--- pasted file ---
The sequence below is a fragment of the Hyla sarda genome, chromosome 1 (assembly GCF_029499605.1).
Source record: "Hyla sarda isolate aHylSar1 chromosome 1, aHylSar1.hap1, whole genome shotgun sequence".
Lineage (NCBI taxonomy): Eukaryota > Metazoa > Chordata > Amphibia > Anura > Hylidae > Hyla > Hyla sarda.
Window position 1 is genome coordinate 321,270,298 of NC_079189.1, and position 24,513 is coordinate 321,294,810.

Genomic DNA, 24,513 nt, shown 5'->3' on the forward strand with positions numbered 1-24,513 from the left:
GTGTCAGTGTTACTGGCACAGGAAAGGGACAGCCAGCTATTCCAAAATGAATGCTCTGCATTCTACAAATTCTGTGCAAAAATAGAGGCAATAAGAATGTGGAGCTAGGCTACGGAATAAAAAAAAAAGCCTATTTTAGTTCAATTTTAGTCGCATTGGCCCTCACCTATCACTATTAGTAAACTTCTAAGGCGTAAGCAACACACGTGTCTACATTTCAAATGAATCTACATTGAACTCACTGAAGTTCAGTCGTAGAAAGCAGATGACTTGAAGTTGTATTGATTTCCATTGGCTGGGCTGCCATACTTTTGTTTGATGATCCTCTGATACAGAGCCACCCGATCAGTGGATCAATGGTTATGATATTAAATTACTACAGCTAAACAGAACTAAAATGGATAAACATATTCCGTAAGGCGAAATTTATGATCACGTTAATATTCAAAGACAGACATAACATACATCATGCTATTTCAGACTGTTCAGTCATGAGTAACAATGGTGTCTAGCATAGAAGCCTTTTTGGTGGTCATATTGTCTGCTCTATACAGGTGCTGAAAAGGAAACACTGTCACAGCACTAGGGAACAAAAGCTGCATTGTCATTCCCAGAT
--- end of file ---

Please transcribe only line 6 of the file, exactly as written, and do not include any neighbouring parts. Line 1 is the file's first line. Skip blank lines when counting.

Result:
GTGTCAGTGTTACTGGCACAGGAAAGGGACAGCCAGCTATTCCAAAATGAATGCTCTGCATTCTACAAATTCTGTGCAAAAATAGAGGCAATAAGAATGTGGAGCTAGGCTACGGAATAAAAAAAAAAGCCTATTTTAGTTCAATTTTAGTCGCATTGGCCCTCACCTATCACTATTAGTAAACTTCTAAGGCGTAAGCAACACACGTGTCTACATTTCAAATGAATCTACATTGAACTCACTGAAGTTCAGTCGTAGAAAGCAGATGACTTGAAGTTGTATTGATTTCCATTGGCTGGGCTGCCATACTTTTGTTTGATGATCCTCTGATACAGAGCCACCCGATCAGTGGATCAATGGTTATGATATTAAATTACTACAGCTAAACAGAACTAAAATGGATAAACATATTCCGTAAGGCGAAATTTATGATCACGTTAATATTCAAAGACAGACATAACATACATCATGCTATTTCAGACTGTTCAGTCATGAGTAACAATGGTGTCTAGCATAGAAGCCTTTTTGGTGGTCATATTGTCTGCTCTATACAGGTGCTGAAAAGGAAACACTGTCACAGCACTAGGGAACAAAAGCTGCATTGTCATTCCCAGAT